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I'll piece together some of what's been said in answers and comments in a different light. With acoustics, it pays to be very careful with units. A sound wave has a pressure $p$, and this corresponds to what I'll call it's intensity $I$. Intensity goes as the square of pressure: $$\frac{I}{I_0} = \left(\frac{p}{p_0}\right)^2.$$ Here $I_0$ is the ...

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The formula you use does not make any sense - you don't measure intensity of sound in dB, but the logarithm of the intensity, so you cannot multiply by the distance ratio squared.

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The problem is with your first calculation and also with the somewhat misleading equation that you've found. It's true that $$\frac{I_2}{I_1}=\left(\frac{d_1}{d_2}\right)^2$$ but units are important here. In that formula, $I_1$ and $I_2$ would properly be expressed as power values. To compute with decibels, which are logarithmic quantities, one would ...

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Calling all finite-element model experts :-) . I can only offer one small tidbit: for wind instruments, aside from the octave hole, which exists primarily to facilitate exciting the higher frequency notes, the tone is primarily defined by the distance from the mouthpiece to the first open hole. As a long-time clarinetist, I'm fully aware that the pitch ...

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The surface formed by the bubble is such that its energy is minimized. Since increasing the interface between a liquid and air increases its energy due to surface tension, the bubble tends to reduce its radius, which implies that the pressure inside it must be higher than the pressure outside, and following this reasoning you may also get a quantitative ...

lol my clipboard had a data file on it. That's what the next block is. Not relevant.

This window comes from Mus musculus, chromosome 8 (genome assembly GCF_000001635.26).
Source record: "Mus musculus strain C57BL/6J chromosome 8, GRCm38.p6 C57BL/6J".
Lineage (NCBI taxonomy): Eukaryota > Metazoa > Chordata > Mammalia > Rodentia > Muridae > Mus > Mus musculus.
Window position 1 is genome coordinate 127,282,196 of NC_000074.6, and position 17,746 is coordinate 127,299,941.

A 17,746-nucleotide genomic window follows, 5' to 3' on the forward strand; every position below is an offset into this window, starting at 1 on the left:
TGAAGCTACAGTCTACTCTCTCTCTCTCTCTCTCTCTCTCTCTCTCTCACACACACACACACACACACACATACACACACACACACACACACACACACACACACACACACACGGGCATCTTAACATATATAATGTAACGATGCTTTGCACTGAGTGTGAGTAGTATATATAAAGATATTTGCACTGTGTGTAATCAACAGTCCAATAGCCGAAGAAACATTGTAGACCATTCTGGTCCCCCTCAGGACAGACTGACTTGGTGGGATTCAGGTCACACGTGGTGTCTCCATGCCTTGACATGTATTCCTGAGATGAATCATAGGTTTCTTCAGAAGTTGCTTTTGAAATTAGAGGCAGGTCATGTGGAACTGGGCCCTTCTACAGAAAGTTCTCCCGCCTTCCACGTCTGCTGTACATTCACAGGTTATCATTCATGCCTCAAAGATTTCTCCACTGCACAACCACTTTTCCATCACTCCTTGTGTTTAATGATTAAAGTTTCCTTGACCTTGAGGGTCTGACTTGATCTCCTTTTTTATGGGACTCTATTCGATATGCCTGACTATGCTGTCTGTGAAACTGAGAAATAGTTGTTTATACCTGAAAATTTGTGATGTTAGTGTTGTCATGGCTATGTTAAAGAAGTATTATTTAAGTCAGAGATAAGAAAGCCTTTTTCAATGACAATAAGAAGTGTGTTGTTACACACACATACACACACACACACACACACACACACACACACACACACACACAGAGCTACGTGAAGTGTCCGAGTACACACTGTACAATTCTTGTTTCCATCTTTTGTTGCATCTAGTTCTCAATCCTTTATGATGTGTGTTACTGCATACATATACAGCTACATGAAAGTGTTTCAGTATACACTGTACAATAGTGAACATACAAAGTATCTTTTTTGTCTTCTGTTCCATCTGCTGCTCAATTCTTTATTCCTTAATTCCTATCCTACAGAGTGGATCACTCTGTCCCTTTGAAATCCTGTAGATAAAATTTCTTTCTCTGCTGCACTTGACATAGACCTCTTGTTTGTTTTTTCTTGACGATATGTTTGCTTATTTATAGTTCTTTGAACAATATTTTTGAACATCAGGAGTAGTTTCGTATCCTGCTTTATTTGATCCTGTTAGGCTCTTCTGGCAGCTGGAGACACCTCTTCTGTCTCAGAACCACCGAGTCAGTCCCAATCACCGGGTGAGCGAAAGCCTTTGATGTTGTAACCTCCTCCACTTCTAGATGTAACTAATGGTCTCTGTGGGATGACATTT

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In a sense yes, because if you disturb a moving object you can always express its motion as the sum of the gross motion and the disturbance. But I think this interference is not important to the nature of the crack. The reason the tip of the whip reaches such high speeds is that as the wave travels down the whip, it is concentrated into a smaller mass of ...

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Two things against: It's unlikely that the waves will actually all interfere constructively. In a realistic setting the sounds won't be constant, so points of constructive interference are very temporary and don't have time to do anything even if they could. Each of the sound sources is putting out a certain amount of power as sound (in all directions), ...